Friday, September 25, 2009

Dancing on the Table

Always do sober what you said you'd do drunk. That'll teach you to keep your mouth shut.~ Ernest Hemingway.

I'm not a Hemingway scholar -- the closest I've come to reading him is seeing The Old Man and the Sea with Spencer Tracy. The closest I've come to the condition he describes took place on my eighteenth birthday and once was enough. I never, ever wanted to feel like that again, so I took the cure gladly. From what I know of Hemingway, though, this quote sounds like him and it's good advice. Not that I'm writing about how to behave when intoxicated -- like I say, my only expertise on the subject is about avoiding it in the first place.

But I imagine him telling this to a group of men, perhaps younger ones, whom he felt could benefit from his experience. It's the kind of thing you say when you

Hemingway posing for a dust jacket photo by Ll...Image via Wikipedia

realize you've stuck your foot into your mouth and bitten off more than you can chew. We do that when we're disinhibited, when we've shed a few pieces of our usual social attire, and dancing on a table suddenly seems like the most reasonable thing in the world to do.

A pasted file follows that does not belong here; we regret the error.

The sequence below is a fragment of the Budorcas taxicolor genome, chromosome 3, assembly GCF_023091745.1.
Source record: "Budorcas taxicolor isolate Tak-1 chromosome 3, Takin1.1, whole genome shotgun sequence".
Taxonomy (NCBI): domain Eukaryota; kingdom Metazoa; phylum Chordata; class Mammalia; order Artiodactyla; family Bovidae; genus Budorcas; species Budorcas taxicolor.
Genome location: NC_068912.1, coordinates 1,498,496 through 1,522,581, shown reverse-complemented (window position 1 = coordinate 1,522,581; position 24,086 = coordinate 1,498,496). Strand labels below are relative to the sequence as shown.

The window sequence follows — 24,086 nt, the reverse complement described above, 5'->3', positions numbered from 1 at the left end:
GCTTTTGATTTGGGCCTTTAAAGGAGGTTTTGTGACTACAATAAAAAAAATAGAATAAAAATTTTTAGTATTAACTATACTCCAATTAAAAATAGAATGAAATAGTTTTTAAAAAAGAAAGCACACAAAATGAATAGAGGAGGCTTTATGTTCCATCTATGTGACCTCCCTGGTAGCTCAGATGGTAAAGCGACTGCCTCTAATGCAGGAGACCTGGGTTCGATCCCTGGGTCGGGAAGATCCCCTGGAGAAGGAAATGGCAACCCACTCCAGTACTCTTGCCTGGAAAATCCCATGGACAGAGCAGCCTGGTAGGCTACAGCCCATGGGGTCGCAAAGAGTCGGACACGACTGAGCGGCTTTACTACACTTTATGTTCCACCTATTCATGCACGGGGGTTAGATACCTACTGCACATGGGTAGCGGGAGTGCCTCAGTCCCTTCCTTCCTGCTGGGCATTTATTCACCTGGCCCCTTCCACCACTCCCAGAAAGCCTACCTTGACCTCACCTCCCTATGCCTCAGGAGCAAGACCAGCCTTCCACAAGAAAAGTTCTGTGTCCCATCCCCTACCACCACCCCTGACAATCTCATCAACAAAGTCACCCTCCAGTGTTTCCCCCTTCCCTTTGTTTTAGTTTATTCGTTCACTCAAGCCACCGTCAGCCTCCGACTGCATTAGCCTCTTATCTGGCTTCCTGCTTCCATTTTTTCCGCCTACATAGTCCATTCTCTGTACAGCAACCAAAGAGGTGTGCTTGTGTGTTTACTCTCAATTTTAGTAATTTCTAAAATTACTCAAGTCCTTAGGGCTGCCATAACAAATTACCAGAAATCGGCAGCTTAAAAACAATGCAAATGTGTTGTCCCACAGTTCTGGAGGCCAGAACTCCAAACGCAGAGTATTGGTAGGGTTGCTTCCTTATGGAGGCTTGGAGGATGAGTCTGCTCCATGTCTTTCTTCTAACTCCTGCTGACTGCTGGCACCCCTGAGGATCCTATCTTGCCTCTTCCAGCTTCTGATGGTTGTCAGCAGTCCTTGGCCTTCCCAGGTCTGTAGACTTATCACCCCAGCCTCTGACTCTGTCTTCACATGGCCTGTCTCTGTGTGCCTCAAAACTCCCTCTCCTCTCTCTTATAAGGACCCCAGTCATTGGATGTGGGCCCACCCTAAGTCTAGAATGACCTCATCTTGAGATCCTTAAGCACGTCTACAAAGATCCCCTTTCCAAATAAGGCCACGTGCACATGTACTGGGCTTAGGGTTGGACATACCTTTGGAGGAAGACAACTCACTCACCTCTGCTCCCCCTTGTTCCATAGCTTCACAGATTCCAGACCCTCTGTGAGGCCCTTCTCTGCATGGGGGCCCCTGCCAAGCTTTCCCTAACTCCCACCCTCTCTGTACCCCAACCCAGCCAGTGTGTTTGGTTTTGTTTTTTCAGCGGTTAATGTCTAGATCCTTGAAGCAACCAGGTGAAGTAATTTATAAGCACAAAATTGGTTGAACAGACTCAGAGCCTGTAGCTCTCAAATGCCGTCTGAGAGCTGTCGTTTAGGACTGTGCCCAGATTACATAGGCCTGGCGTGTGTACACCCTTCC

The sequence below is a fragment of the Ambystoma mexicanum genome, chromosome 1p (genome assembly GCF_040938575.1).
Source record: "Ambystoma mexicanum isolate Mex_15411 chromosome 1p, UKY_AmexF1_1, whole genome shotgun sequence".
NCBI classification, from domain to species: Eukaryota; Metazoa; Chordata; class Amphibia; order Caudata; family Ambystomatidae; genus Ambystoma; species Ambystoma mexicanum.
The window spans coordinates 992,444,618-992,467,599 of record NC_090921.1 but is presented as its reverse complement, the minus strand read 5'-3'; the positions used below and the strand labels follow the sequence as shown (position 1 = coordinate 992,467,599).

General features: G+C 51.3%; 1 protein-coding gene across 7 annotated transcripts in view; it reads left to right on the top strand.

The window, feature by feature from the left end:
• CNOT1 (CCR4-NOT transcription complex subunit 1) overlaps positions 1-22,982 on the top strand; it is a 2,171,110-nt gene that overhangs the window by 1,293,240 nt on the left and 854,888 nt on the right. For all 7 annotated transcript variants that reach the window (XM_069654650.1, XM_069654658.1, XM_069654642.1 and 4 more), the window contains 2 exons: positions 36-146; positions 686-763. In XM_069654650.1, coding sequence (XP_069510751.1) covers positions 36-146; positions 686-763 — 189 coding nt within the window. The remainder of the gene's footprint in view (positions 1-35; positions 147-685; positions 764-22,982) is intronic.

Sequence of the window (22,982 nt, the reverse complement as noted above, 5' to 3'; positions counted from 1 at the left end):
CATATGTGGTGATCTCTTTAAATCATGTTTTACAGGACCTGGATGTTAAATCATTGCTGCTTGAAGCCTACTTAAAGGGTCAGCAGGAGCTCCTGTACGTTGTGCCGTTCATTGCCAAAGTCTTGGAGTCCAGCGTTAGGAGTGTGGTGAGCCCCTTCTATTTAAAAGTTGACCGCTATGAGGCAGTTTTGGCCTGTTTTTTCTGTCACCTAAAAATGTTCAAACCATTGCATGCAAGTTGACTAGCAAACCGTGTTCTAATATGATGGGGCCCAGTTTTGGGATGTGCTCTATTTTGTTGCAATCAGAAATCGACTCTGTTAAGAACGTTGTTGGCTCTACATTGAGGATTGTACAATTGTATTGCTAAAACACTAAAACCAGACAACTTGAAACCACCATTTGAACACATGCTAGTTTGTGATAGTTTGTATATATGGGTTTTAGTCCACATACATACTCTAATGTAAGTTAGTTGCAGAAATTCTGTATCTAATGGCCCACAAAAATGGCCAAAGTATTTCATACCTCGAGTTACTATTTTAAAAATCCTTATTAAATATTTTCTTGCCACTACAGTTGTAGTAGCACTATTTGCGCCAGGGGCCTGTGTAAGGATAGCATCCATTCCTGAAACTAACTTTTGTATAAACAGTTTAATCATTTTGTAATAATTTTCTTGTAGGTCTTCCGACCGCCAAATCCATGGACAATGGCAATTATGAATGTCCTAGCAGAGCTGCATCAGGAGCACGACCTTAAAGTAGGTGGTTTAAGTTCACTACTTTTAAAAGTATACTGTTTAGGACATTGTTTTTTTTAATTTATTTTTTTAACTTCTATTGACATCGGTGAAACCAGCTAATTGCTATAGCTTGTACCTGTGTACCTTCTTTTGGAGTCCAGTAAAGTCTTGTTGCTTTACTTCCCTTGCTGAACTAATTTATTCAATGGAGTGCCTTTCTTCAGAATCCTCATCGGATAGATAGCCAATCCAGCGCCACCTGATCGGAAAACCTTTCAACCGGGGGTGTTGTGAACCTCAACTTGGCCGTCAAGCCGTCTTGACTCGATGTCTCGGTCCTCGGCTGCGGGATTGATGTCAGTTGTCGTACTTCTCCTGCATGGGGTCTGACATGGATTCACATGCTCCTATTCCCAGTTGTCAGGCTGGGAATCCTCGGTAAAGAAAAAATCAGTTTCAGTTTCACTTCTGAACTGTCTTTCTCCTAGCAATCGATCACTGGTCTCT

Hemingway might also have said, do the things you say you'd do when you're tired, angry, frustrated, or in love, because the effect is similar to the one produced by a fifth of Jack Daniels (one fifth of a gallon, in case you've ever wondered). The adrenalin flows and we feel invincible or at least more honest. And that's when the speech centers in the brain can disconnect from the judgment centers and our words come home to roost.

Not that this is always a bad thing -- I don't mean that. Thank God for the limbic system (emotion processing areas of the brain). If we didn't feel, we might not say half the things that need to be said at the right or the wrong time. Or write them. Sometimes you have to call a spade a dirty, damn shovel, as some might say. But it can also help to wait until the "lubrication" wears off before we do.

(Public domain image of Hemingway via Wikipedia)
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